Major fires in Brazil in 2020

Fire data from MAAP’s Amazon Fire Monitoring App is updated in real time and will include data from after the publication date

Cartography by Willie Shubert in collaboration with InfoAmazonia.org

Only two of the reported blazes were confirmed forest fires, covering 1,447 hectares (388 acres) in Brazil. The rest took place on lands cleared of forest in the past two years, underscoring the significance of deforestation as a catalyst for fire in the Amazon.

“We argue that the central issue is actually deforestation and [that] the fires are actually a smoking indicator of this forest loss,” the report states.

The Amazon fires that garnered international attention in 2019 were not acts of nature, but generally followed a pattern of deforestation, with the blazes set by farmers, landowners and land grabbers as a means to convert cleared forests into pasture and croplands.

Last year, MAAP analyzed archived satellite imagery from Planet Explorer, and discovered that many of 2019’s fires burned areas deforested earlier that same year. Based on that finding, MAAP predicted 2020 fire locations would follow suit, occurring in areas that saw major deforestation earlier this year. Currently, four of the seven areas MAAP predicted would burn in 2020 have, according to Matt Finer, senior research specialist and director of MAAP.

This week, President Bolsonaro denied both this year’s fires and 2020 deforestation in remarks during the second Presidential Summit of the Letícia Pact for the Amazon. “There is no fire outbreak, not a quarter of a hectare was deforested,” Bolsonaro said. “It is a lie, this story that the Amazon burns with fire.”

The latest data released by INPE, the country’s National Institute for Space Research, found that 9,205 square kilometers — an area about eleven-and-a-half times as big as New York City — were deforested in the Brazilian Amazon over the past 12 months, an increase of 34.5% over the comparative period in the previous year. The official annual estimate of deforestation between August 1, 2019 and July 31, 2020 is expected to top 11,000 square kilometers when it is released this fall.

MAAP monitors fires in the Amazon in near real time, using the Real-time Amazon Fire Monitoring app to pinpoint areas with elevated aerosol emissions, caused by large amounts of biomass burning. A “major fire” is defined as one with an aerosol index of  >1 (appearing cyan-green to red on the app). Once an alert is detected, MAAP analyzes high resolution satellite imagery to confirm the fire. MAAP also compares satellite imagery from year to year to determine if the fire broke out following a recent deforestation event. This measure is different than the widely reported “hotspots” from satellites, which already number in the tens of thousands this dry season.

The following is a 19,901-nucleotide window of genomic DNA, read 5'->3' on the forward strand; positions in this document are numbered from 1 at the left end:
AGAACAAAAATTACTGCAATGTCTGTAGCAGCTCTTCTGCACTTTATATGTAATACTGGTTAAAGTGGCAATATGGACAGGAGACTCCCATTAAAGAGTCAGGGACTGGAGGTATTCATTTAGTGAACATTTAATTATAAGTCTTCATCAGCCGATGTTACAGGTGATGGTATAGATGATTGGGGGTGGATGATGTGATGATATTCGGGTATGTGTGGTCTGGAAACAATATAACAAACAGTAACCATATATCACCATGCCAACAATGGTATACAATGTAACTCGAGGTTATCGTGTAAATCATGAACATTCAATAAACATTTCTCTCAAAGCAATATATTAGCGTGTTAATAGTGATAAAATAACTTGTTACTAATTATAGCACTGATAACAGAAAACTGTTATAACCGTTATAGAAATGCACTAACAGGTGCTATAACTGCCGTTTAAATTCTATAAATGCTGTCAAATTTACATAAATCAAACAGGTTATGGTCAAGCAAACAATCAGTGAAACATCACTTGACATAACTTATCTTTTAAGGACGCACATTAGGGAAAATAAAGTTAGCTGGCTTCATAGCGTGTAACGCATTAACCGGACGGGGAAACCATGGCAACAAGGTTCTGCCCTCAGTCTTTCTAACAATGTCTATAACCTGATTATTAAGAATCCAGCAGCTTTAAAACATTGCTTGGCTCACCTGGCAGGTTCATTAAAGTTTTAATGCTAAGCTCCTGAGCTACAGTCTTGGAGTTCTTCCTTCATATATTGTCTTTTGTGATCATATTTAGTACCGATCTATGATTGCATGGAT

“We go two steps further than the commonly reported (and often misleading in my opinion) heat-based alerts, to much more precisely track major fires,” Finer said.

Both NASA and INPE, Brazil’s national space research institute, use satellites with infrared “heat-sensing” technology to detect hotspots. These may have a limited capacity to detect smaller fires and sub-canopy fires, which can be substantial in tropical forests.

An IBAMA environmental agency agent views illegally felled trees inside Jamanxim National Forest in 2014. Amazon illegal deforestation typically takes place in several steps: valuable trees are logged and sold, then the rest are cut, left to dry, and burned in preparation for turning the land into cattle pasture and croplands. Image courtesy of IBAMA.

In Brazil, 14 of the reported 2020 fires arose within protected areas. The most heavily impacted are the Jamanxim and Altamira National Forests in Pará state — conserved areas notorious for criminal land grabbing and illegal deforestation.

The Jamanxim National Forest was hard hit by deforestation in 2019, losing more than 3% of its forest cover in May 2019 alone. Those living in the area say Bolsonaro’s anti-environment rhetoric has emboldened land speculators and loggers to clear the protected lands and sell the property to ranchers at inflated rates. While sometimes prosecuted for these violations, most law breakers never pay their fines, and the government — under the Temer and Bolsonaro administrations — periodically has issued or urged amnesties to illegal deforesters and land grabbers.

Giant otters (Pteronura brasiliensis). While Amazon fires are known to destroy large swaths of habitat, detailed studies on annual wildlife losses due to fires are largely lacking. Image by Charles J. Sharp, Sharp Photography, sharpphotography.co.uk licensed under the Creative Commons Attribution-Share Alike 4.0 International license.

The Altamira National Forests, home to the giant otter (Pteronura brasiliensis), Amazonian manatee (Trichechus inunguis), and the jaguar (Panthera onca), saw an 85% rise in deforestation in 2019 over the prior year. Illegal tin mining, gold mining, logging, and cattle ranching have escalated deforestation in the protected area.

“We emphasize, however, that these fires [in Jamanxim and Altamira National Forests] were burning recently deforested areas, not [naturally occurring] forest fires,” says the MAAP report, “and so, again, the primary issue is deforestation.”

Citation:

Finer M, Nicolau A, Villa L (2020) 200 Major Amazon Fires in 2020: Tracker Analysis. MAAP.

Banner image: A fire hotspot in the Amazon rainforest in Alta Floresta, Mato Grosso state Brazil in July 2020. © Christian Braga / Greenpeace.

Liz Kimbrough is a staff writer for Mongabay. Find her on Twitter@lizkimbrough. Mongabay contributor Jenny Gonzales provided additional reporting for this story.

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